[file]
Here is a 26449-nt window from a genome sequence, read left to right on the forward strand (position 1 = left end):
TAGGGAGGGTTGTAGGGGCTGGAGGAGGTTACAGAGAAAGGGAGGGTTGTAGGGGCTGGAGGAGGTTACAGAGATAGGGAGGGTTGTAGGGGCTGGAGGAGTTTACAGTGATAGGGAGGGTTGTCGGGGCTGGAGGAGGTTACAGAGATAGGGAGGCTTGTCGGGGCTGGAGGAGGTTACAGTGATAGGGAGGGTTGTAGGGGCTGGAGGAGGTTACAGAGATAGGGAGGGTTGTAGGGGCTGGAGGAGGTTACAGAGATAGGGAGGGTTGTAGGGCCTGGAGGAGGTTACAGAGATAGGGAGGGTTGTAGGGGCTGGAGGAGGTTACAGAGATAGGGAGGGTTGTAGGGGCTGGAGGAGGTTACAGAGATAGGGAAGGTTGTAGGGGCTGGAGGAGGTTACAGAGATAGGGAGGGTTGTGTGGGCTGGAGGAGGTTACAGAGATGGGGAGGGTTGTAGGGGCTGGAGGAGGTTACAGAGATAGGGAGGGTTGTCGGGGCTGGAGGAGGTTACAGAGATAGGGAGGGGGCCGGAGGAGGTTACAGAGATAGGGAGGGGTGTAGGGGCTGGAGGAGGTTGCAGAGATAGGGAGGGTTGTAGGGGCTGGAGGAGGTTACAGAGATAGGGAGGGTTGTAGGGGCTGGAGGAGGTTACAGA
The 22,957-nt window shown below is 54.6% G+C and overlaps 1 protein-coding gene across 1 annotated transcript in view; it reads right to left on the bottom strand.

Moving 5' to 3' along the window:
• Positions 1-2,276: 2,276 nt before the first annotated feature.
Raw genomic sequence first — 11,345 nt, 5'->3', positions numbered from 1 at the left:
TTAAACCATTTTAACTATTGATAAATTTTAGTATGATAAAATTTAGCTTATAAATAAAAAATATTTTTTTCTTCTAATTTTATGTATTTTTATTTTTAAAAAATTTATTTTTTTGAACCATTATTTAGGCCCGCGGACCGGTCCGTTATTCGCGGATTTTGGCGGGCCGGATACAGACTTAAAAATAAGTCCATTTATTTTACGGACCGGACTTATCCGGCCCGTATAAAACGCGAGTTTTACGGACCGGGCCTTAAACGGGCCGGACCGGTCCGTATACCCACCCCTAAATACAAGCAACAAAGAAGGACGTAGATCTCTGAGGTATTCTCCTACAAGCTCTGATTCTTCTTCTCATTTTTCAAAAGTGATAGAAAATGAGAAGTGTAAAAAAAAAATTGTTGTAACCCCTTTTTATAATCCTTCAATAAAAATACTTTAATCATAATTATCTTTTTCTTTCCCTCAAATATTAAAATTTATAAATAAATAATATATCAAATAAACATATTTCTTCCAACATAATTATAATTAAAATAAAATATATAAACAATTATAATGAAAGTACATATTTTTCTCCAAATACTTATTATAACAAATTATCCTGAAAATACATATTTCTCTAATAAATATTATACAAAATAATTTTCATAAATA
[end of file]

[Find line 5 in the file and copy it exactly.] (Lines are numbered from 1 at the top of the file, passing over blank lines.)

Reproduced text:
• Positions 1-2,276: 2,276 nt before the first annotated feature.